What Is Wrong with the New York Yankees?

Joshua TroyerContributor IApril 9, 2009

NEW YORK - APRIL 04:  A baseball sits in the dugout during the game between the New York Yankees and the Chicago Cubs on April 4, 2009 at Yankee Stadium in the Bronx borough of New York City.  (Photo by Chris McGrath/Getty Images)

Another baseball season has begun, and guess what?  The New York Yankees have the highest payroll in baseball by a landslide.

Sure, they are one of the most historic teams in the game, they are opening a new stadium, they have their own television network and they boast the most rabid fan following, possibly in the world.

I'm not here to tell you that the Bronx Bombers are going to finish last place in the division this year because they currently occupy that slot. It's only two games. 

Sure the quarter billion dollar Sabathia was shelled in his first outing, and Chien-Ming Wang got hammered in game two of the season. But, this team has too much high priced talent to finish in last place in the division.

Speaking of the division, I see a lot of teams that copied the "Yankee" way of doing things from the late '90's. The things that made them a dynasty. In fact, there are a lot of teams in baseball that learned what the Yankees seem to have forgotten.

In the late '90's, the Yankees were at the height of baseball. They won the World Series in '96, '98, '99 and 2000. They worked with a wonderful farm system to produce home grown talent, and they mixed free agents in to fill the gaps.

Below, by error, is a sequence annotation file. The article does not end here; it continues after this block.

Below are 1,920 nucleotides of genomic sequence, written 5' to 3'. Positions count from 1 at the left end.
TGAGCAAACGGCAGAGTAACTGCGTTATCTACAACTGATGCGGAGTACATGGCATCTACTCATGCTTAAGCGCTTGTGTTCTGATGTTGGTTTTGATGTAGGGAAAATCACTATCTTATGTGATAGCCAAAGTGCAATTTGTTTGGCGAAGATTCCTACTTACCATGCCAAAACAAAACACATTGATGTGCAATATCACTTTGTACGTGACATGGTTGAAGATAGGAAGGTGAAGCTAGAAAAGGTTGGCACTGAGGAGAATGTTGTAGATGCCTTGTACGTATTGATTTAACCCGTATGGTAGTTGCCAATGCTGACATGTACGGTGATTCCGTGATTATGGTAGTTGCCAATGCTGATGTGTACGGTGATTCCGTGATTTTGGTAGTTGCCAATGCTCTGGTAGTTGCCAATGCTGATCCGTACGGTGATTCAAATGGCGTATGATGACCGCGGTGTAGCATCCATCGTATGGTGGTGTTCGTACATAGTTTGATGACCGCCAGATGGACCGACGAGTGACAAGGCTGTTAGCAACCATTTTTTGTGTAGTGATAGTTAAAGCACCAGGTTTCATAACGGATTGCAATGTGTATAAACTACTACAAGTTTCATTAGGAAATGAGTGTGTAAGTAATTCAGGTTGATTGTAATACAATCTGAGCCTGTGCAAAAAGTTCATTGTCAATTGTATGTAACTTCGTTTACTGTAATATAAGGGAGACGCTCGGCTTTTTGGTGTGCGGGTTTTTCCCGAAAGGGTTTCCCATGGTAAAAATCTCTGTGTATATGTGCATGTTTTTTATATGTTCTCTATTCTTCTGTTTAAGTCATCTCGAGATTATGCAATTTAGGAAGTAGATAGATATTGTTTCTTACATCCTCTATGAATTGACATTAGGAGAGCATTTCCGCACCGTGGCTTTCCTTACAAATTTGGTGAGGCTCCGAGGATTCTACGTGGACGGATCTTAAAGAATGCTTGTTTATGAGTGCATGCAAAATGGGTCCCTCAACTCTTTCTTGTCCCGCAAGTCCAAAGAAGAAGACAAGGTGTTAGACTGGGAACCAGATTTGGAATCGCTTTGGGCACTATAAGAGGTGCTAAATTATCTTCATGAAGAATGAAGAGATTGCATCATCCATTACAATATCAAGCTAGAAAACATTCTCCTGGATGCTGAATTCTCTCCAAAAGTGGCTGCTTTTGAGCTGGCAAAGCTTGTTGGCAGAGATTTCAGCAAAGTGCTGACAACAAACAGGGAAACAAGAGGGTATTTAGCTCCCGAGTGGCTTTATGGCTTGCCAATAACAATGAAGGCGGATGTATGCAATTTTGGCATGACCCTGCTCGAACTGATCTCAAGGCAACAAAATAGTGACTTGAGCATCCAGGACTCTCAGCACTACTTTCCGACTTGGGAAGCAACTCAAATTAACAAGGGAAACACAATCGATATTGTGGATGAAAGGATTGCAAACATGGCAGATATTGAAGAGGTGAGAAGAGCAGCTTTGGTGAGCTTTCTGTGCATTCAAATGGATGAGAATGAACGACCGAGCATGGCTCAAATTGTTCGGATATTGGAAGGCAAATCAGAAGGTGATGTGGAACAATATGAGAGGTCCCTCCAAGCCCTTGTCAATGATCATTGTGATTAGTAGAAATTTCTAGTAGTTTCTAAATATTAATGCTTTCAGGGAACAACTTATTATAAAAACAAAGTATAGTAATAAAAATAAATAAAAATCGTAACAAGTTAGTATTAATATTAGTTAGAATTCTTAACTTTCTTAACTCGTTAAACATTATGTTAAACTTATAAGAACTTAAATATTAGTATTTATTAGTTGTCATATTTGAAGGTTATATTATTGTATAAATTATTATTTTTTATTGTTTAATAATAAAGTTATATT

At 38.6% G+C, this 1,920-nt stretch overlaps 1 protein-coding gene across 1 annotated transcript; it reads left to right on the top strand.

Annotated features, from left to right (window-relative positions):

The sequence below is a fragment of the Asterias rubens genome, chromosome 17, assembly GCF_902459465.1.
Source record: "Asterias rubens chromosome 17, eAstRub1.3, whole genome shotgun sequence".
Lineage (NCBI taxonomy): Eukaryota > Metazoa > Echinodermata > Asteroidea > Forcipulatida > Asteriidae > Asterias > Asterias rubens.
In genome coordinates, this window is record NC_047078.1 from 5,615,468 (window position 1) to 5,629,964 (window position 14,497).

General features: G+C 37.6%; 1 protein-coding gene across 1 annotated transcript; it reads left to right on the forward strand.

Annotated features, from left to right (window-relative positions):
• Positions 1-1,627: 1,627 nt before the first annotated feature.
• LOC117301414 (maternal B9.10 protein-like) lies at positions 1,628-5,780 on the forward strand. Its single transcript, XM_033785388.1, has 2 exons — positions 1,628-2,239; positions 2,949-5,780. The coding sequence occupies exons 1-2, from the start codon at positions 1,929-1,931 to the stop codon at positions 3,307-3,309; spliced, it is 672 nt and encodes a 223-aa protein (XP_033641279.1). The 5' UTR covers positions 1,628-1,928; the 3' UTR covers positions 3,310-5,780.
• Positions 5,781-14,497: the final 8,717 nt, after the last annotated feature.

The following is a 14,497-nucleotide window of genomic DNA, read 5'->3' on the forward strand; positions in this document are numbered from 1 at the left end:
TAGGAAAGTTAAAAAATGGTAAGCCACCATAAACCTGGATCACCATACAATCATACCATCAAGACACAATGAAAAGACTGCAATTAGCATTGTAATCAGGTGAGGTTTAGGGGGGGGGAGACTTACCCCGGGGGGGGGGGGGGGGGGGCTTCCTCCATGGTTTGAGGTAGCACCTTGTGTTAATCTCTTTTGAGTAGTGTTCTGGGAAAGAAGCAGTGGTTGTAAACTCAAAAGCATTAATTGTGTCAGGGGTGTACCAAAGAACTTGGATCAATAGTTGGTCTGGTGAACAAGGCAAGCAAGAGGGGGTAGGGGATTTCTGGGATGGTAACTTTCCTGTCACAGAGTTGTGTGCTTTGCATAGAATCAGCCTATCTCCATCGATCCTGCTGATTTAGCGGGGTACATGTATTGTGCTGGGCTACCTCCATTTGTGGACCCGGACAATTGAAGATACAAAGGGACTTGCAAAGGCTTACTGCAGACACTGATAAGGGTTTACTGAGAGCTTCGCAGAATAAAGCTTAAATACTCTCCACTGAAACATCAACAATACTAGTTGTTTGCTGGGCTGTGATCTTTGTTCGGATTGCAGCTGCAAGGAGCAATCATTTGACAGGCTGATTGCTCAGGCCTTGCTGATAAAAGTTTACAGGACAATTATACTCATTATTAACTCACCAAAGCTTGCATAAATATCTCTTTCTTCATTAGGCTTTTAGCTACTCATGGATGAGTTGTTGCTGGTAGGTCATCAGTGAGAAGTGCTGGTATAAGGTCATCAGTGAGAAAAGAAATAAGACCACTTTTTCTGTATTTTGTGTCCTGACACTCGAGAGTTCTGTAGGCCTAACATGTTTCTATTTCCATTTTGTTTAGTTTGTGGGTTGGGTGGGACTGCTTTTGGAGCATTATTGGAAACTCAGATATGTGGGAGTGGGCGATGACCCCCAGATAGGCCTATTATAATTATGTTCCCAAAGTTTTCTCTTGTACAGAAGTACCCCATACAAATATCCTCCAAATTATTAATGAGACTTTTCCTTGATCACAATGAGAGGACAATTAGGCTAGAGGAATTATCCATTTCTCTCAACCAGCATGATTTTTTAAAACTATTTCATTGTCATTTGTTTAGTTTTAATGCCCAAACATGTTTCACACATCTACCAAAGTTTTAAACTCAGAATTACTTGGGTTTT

Every year the Yankees seemed to be in the playoffs and have fresh, young faces making an impact. Jeter, Posada and Petite are the first that come to mind, but there were many. 

Winning became the way it was for the Yankees. We all watched their next hapless victim swept out of the playoffs in route to winning the ultimate prize. Whether it was the pursuit of excellence or ego of the organization, something changed the way the Yankees did business.

In 1996, when the Yankees won their first title, their payroll was $52 Million. Over the next few years, the make up started to shift. Instead of continuing with a dynamic addition of youth, it was get the top players available at all costs.

In 2001, when they were beaten in the World Series by Arizona their payroll had more than doubled to $112 Million. Since then, the monster has continued to grow to the point of doubling that number.

If you look around MLB at the teams that are successful, you will see teams with half the payroll number, infusion of youth and a clear direction. It would take way too much to give you team and player, but check out the teams that made the playoffs last year.  In particular the Rays, Red Sox and Phillies.

The system that these teams are now using is what the New York Yankees taught everyone in the mid to late '90's, and they seem to have forgotten their own lesson.

Until the New York Yankees get back to what put them on top, they will be chasing something they can't quite catch. If they continue to chase in this manner, it will be quite a while until they get back to the top. And, people will continue to ask...

What's wrong with the New York Yankees?